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Another iteration of the carbon nanotube versus the biological insurgent from Rensselaer Polytechnic Institute.

Ravi S. Kane, professor of chemical and biological engineering, and his team at Rensselaer Polytechnic Institute have devised a way to target harmful agents in the body and neutralize them without physical or chemical intervention. Kane’s method is similar to similar to other remote control cancer killers and uses the widely popular carbon nanotube (CNT) as the bomb.

Using various tuned peptides attached to the CNT as homing devices, the microscopic particles can seek out a programmed protein, such as anthrax toxin or cancer cells. Since the peptide coating on the CNT can be changed, groups of different neutralizers can be used in the same application without adversely affecting any other proteins.

Rather than using a microwave pulse, the Rensselaer method uses near-infrared light to act as a catalyst, activating the neutralizing agent. Different coatings can be made to respond to different frequencies of light, thus the same batch of CNTs could be used on several different toxins, drugs, or cells simultaneously. One type can be targeted specifically by using a single wavelength of light to which that neutralizer responds.

When the invisible, harmless light is shined on the CNTs that have found a target protein, they release free radicals called reactive oxygen species. These free radicals deactivate the target protein, rendering it harmless.

Kane's technique uses virtually no invasive methods and has other applications apart from a blood-borne detoxicant. His team has already developed a film that uses the nanotubes. "The ability of these coatings to generate reactive oxygen species upon exposure to light might allow these coatings to kill any bacteria that have attached to them. You could use these transparent coatings on countertops, doorknobs, in hospitals or airplanes -- essentially any surface, inside or outside, that might be exposed to harmful contaminants," Kane explained.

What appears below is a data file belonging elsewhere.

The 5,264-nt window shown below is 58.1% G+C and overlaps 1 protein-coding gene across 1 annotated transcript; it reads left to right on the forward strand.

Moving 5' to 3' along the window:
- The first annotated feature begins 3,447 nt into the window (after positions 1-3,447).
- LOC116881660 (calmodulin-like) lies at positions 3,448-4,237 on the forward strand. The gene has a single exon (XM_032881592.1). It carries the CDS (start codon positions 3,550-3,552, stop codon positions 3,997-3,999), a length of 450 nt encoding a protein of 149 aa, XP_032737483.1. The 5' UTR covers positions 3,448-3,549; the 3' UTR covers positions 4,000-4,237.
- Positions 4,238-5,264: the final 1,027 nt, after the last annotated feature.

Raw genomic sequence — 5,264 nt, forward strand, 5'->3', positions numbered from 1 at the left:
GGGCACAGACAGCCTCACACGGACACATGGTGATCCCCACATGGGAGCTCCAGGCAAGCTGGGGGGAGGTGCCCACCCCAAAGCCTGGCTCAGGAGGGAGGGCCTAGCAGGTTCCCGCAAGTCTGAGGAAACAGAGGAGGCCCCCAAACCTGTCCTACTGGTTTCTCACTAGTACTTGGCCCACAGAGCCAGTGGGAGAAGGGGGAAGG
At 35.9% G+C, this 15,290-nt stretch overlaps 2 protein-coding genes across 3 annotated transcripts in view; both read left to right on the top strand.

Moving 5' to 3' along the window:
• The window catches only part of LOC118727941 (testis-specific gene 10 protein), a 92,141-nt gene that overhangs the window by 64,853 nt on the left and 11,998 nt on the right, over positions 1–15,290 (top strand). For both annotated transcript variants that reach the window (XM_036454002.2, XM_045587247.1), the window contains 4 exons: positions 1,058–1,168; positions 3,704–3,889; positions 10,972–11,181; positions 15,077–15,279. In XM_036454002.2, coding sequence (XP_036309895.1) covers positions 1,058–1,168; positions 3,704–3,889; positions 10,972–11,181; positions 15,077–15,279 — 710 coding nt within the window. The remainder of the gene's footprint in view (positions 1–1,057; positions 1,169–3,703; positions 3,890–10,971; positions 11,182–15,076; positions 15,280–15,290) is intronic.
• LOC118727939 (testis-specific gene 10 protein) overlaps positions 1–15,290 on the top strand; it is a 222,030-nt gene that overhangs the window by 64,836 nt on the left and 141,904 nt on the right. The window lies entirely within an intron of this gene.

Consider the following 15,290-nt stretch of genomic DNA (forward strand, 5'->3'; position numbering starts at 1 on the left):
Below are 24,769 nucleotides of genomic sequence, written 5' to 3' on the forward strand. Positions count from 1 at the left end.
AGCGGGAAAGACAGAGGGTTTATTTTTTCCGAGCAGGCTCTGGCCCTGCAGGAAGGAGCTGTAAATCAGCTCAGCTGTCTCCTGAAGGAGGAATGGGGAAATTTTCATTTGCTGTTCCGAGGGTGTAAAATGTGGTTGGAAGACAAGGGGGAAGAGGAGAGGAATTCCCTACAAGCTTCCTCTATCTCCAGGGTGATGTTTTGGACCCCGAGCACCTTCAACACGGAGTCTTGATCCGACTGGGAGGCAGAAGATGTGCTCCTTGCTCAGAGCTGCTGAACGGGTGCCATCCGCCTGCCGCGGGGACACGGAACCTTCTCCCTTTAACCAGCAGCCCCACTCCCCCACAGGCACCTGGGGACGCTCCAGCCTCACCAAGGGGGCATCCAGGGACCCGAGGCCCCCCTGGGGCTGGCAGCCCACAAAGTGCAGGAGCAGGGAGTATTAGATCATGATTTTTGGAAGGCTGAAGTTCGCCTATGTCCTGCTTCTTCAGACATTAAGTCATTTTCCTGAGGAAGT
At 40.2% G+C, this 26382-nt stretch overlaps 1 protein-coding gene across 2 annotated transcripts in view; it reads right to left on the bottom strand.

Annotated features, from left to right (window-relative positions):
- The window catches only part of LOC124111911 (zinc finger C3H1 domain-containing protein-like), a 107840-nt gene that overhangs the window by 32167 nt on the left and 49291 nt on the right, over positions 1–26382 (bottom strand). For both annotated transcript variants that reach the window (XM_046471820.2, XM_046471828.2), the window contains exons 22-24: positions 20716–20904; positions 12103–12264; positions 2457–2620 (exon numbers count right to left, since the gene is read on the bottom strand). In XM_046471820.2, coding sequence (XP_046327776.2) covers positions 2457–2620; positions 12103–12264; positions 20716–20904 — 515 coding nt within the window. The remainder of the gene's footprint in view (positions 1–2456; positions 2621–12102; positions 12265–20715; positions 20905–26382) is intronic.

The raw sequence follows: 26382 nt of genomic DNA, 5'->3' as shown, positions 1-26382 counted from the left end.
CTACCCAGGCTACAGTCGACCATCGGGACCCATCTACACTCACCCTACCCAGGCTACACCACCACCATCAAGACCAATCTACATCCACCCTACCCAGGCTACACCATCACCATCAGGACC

The method could also be used as a way to destroy toxins and pathogens in laboratories, saving money and man hours on hazardous biological disposal processes.

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Star Trek Enterprise
By xxeonn on 12/11/2007 11:56:20 PM , Rating: 2
I know, I know, Another relation to Star Trek, but this is so darn close to what they do in Star Trek. They usually use some type of laser device on you body to irradicate any harmful atibodies after injecting you with something.

And In Enterprise there is usually an episode where they let the crew members strip down to there underware and rub some sort of clear jel on there skins to remove any pathogens while they are in a decon chamber that seem to emit some type of ultraviolet light.

RE: Star Trek Enterprise
By ThisSpaceForRent on 12/12/2007 8:38:14 AM , Rating: 2
Wasn't that episode just a blatant attempt to drum up better ratings? What better way to get the 18-30 male, demographic watching by smearing anything on the attractive female lead in the show. Brilliant!

If I'm not mistaken wasn't there a tentacle pron episode of Enterprise too? Sure I could be making this up, but it's early, and I haven't had my coffee yet.

RE: Star Trek Enterprise
By tmouse on 12/12/2007 2:45:28 PM , Rating: 2
Yeah star trek in general had the worst biological information I have ever seen (you would think they could cough up a few bucks to have some poor grad student give them some advice). I was particularly amused with the TNG episode where the crew de-evolved (on poor guy turned into a spider-man -beast). When the captain used a pheromone to lure the klingon (who turned into some sort of a rhino man) into the ships ducts he was worried about being killed. If I was crawling on all fours with a hyper sexed rhino coming up on me from behind I think I would be praying he WOULD kill me if he caught me if you catch my drift ;)

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